Everything You Need to Know About the JPMorgan Earnings Report
Amid the Congressional hearings and sideshows calling for Jamie Dimon to relinquish his title of chairman or even completely step down, JPMorgan Chase still managed to rake in a $6.5 billion first-quarter profit. Despite the record results, investors weren't overwhelmed with joy as demand for loans remained tepid and mortgage banking revenue declined from fourth-quarter levels.
Here at the Fool, we try not to let earnings from one quarter cloud our judgment about the overall position of the company, but we can learn about the company's strategy and outlook for the future. While its reputation is slowly recovering from the London Whale trading fiasco, JPMorgan's investment banking and asset management segments remain its crown jewels and have positioned the company to weather the low rate and low loan demand environment.
3 reasons to love JPMorgan's earnings
While the market wasn't enamored with the company's earnings release, there are some things to love about the bank's current position.
1. The profit engine: The bank's quarterly profit was up a massive 33% from the same quarter in the previous year. Most of the improvement was driven by lower expenses.
2. Rising returns: The megabank posted an impressive 13% return on equity, slightly better than rival Wells Fargo.
3. Jamie's fortress: Dimon is famous for his desire to boast a "fortress balance sheet." The bank reported a 10.2% Basel I Tier 1 common capital ratio.
To learn more about these strength areas, click here to read John Grgurich's full analysis.
3 reasons to hate JPMorgan's earnings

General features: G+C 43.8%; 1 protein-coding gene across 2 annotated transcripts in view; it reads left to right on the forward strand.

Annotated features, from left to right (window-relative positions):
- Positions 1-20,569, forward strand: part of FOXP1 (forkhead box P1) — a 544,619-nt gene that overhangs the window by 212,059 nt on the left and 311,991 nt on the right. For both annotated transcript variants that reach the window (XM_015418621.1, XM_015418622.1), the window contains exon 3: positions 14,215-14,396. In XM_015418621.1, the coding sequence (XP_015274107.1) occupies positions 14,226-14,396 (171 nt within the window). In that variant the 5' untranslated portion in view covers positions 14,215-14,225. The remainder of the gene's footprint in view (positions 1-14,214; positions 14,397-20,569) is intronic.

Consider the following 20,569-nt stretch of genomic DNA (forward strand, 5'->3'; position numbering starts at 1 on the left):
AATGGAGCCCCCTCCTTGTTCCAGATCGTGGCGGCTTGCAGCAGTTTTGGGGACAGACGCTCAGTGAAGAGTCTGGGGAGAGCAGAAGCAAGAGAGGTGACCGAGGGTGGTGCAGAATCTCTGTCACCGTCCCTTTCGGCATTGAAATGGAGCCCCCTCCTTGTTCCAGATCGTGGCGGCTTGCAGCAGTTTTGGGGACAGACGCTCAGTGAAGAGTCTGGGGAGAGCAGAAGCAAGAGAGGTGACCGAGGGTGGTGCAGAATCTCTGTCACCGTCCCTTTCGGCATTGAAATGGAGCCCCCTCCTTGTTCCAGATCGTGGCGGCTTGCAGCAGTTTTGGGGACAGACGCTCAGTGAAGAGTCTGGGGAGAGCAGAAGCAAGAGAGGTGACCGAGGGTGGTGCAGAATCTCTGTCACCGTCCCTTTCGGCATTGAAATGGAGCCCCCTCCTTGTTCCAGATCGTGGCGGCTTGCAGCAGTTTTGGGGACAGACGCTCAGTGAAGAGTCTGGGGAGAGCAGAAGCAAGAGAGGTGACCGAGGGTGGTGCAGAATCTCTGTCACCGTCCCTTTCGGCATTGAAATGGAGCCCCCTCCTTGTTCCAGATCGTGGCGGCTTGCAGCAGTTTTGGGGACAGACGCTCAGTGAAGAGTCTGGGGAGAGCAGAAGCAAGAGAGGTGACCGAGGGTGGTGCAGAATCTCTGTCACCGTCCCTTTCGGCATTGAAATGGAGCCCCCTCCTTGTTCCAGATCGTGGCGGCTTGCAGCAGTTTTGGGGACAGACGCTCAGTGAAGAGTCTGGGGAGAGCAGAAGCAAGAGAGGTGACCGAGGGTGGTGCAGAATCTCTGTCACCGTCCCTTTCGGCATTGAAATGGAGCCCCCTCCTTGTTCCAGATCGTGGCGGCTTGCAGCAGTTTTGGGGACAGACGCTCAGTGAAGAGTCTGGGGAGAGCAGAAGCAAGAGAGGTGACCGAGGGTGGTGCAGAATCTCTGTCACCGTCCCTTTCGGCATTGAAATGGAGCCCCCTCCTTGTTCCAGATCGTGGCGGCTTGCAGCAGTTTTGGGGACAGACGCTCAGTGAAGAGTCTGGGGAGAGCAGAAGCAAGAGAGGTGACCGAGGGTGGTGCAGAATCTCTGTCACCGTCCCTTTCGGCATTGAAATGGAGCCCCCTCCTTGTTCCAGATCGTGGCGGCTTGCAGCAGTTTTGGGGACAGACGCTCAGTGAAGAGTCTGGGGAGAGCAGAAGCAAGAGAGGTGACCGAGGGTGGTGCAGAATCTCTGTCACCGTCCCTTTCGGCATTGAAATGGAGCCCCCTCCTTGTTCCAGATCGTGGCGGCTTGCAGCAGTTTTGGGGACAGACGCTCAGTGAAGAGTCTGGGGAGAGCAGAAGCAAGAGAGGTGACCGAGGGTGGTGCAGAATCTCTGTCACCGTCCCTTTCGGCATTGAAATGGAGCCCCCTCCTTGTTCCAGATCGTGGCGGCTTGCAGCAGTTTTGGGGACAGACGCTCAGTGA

Despite the record earnings, it's not all smiles for Dimon and JPMorgan.
1. Soft revenue: As expected, JPMorgan's mortgage banking income dropped as gain-on-sale profit margins were squeezed.
2. NIM compression: The bank's net interest margin crept lower as the lower interest rate environment resulted in fewer investment opportunities as deposits grew.
3. Share buybacks: Despite being touted as shareholder-friendly, JPMorgan's buyback program isn't really doing much more than offsetting share grants to executives.
To learn more about these potential weaknesses, click here to read John Maxfield's full analysis.
All ears on Jamie
Famous for his sharp and straight-forward tone, Dimon was his normal self on the company's conference call. When asked about too-big-to-fail banks, Dimon took a shot at justifying his company's size by pointing out the fact that they provide unparalleled value:
There's a reason our numbers are good because we have cross-selling clients come to us. And there's a reason for global banks just as there are reasons for community banks. I think that the real issue, again, and you guys do the numbers is, the banking system has gotten so much stronger in the United States.
To read more key quotes from Dimon and JPMorgan's CFO from Friday's earnings call, click here.
Although the company certainly faces headwinds in the form on a slow-growing economy and additional regulation, Foolish investors have many reasons to be optimistic. JPMorgan's profit engine is firing on all cylinders, but the true measure of success for the company will be its ability to prove to regulators that it's serious about compliance and cooperating in the new environment. Despite the recent calls for his head, Dimon seems focused on returning his firm to a spot atop the list of the world's most respected banks.
Want to learn more?
With big finance firms still trading at deep discounts to their historic norms, investors everywhere are wondering if this is the new normal, or if finance stocks are a screaming buy today. The answer depends on the company, so to help figure out whether JPMorgan is a buy today, I invite you to read our premium research report on the company today. Click here now for instant access!
The article Everything You Need to Know About the JPMorgan Earnings Report originally appeared on Fool.com.David Hanson has no position in any stocks mentioned. The Motley Fool recommends Wells Fargo. The Motley Fool owns shares of JPMorgan Chase and Wells Fargo. Try any of our Foolish newsletter services free for 30 days. We Fools may not all hold the same opinions, but we all believe that considering a diverse range of insights makes us better investors. The Motley Fool has a disclosure policy.
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